Freedom, Democracy and Prosperity in Central Europe: Story of Transformation and Integration of Slovakia
Slovakia has made much progress in its transition from part of a socialist, pro-Soviet republic to an independent, democratic nation, but there remains much hard work ahead; that was the theme of remarks by Prime Minister Iveta Radicová at the Woodrow Wilson International Center for Scholars on November 10, 2010. Her lecture was part of the Wilson Center's Director's Forum series and the 10th Annual Czech and Slovak Lecture.
Radicová began her speech by recognizing the accomplishments Slovakia has achieved since becoming an independent state, but acknowledged the aid and support the country has received from friendly nations and trans-Atlantic partnerships. She pointed to the recent increase of Slovak contingent in Afghanistan, as an example of returned support from Slovakia. She emphasized Slovakia's desire to maintain good relations between the U.S. and other European nations and the country's firm commitment to the European Union.
Transition to Democracy and Admission to the EU
The transition to democracy has not been easy for Slovakia, Radicová said, but she maintained that Slovakia has been "successful in establishing a democratic, pluralistic system, a market economy, and an independent state, as well as integration into the Euro-Atlantic community."
She acknowledged that not all are happy with the transition and spoke of particular resistance to reforms in the beginning of the transition. She attributed much of the dissatisfaction with the transition to a growth in inequality – which led some to believe the new, free market system to be less just than the old, socialist one – and "tendencies toward authoritarianism [that] accompanied the transition towards a new regime."
By 2006, however, Radicová claimed that opposition to democratic and free market reforms had declined and most of the population recognized that the system needed merely "fine tuning," rather than radical changes. She attributed this change in opinion in part to Slovakia's admission into the European Union in 2004, which she credited for inspiring confidence in economic growth.
Radicová spoke favorably of Slovakia's admission into the EU, saying that after the country joined the EU, the economy grew, real wages increased, while inflation and unemployment fell. She said that worries about joining the EU did not materialize in significant ways and that the citizens have a largely positive view of the country's EU membership.
On the issue of EU expansion, Radicová, said that "Slovakia is very much in favor of future EU and NATO enlargement, providing that the countries of the western Balkans and other regions are willing to prove their readiness." When asked about Slovakia's recent opposition to the admission of Kosovo into the EU, however, she said that Slovakia's "position has not changed."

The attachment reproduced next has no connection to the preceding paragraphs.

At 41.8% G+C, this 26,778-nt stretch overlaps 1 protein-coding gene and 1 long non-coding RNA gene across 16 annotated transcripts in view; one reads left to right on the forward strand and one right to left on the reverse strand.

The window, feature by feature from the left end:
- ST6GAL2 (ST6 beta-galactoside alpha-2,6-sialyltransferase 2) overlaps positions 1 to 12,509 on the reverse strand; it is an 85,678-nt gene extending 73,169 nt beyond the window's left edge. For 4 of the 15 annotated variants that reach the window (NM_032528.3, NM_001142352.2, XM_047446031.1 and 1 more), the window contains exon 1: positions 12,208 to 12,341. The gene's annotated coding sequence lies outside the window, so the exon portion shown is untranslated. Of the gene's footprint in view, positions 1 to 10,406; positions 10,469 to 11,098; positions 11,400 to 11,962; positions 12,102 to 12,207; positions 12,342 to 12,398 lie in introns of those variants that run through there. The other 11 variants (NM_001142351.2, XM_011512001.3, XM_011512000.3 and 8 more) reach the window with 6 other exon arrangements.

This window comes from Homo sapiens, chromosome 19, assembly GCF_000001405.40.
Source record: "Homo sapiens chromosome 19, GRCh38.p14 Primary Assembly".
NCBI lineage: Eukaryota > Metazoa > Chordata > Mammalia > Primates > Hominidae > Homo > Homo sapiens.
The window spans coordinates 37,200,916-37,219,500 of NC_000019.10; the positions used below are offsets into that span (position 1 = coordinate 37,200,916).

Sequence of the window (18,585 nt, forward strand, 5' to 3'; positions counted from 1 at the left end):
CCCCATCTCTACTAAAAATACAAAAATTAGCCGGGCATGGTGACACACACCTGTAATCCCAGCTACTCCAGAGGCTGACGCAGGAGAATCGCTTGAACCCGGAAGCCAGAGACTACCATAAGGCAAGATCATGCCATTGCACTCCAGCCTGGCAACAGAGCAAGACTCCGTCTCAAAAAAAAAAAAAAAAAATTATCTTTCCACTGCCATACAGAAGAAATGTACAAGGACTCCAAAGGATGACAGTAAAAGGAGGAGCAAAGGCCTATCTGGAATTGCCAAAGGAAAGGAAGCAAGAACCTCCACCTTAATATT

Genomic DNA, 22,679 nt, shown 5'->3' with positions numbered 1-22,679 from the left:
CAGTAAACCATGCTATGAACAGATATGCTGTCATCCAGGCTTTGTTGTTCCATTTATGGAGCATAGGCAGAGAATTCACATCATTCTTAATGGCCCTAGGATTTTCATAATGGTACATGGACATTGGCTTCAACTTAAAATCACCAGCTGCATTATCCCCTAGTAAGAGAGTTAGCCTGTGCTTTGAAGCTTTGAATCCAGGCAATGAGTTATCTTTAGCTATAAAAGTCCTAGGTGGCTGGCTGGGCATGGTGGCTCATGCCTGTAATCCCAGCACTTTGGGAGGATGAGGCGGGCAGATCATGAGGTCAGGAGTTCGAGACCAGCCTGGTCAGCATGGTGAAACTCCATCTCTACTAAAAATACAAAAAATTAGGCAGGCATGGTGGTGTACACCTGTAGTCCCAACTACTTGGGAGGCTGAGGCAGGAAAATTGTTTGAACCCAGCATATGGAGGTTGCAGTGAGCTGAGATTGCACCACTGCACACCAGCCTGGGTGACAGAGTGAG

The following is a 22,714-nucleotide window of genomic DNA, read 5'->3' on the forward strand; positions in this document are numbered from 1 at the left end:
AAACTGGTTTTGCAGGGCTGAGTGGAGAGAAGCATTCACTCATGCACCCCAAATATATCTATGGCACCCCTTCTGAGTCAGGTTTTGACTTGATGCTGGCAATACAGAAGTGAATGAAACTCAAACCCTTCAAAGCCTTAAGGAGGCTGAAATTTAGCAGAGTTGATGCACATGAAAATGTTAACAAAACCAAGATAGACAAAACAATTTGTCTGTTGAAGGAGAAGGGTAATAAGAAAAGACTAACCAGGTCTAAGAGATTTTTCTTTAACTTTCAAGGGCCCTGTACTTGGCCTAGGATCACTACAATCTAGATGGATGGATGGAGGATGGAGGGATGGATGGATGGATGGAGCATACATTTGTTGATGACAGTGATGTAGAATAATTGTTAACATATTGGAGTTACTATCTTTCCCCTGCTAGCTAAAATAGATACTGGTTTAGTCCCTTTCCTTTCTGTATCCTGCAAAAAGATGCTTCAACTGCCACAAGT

The Prime Minister was also asked about Slovakia's opposition to an EU aid package to Greece earlier this year. She expressed no concern over a lack of European unity. She stood by Slovakia's opposition to the initiative saying that aid "did not help" and she called instead for the creation of a permanent crisis mechanism within the EU to address such contingencies. She said she considered negotiations at the last EU summit successful in addressing pension reform and more permanent measures to protect against financial hazards. She also expressed optimism regarding planned reform discussions to be held at the next EU summit in December, saying Slovakia intends to work closely with Finland to examine their model for financial reform and debt restructuring.
Radicová addressed several challenges currently facing Slovakia. Particularly, the Prime Minister highlighted the need to create economic stability and reduce government corruption. To create economic stability, she pointed to her ambitious plan for consolidating public funds and said that the government has to focus primarily on "jobs, jobs, jobs." She also said that reform efforts aimed at reducing corruption were already underway – using the internet and new technology to publicize legal rulings and government contract awards and to make the government more open and transparent.
In the question and answer section of the event, Radicová was asked about the recent controversial language and citizenship laws in Slovakia that have caused tensions with Hungary. She expressed a firm commitment to ease these tensions and said that she and the Hungarian Prime Minister had agreed to work on finding solutions to problems caused by the citizenship laws.
Other challenges she addressed included the disenfranchisement of Slovakia's Roma communities and the economic disparity between Slovakia's urban centers and rural regions. In addressing both of these issues, she again focused on the economy and job creation. She said that legal conditions and financial resources need to be targeted at individual Roma communities (as opposed to a holistic approach to the Roma people), and should center on three priorities: education, jobs, and housing. She cautioned that these programs must not be open exclusively to Roma, but must take into account the needs and desires of all Slovaks in those communities to avoid stoking tensions. She noted that several such social programs are underway to promote development and economic security among Roma communities and in wider Slovakia.
At the conclusion of her presentation Ted Russell of the Friends of Slovakia presented Prime Minister Radicová with the group's Medal of Honor and Thomas Dine of the American Friends of the Czech Republic presented her with a Certificate of Appreciation.
Drafted by Drew Sample
Sharon McCarter, Outreach & Communications 202-691-4016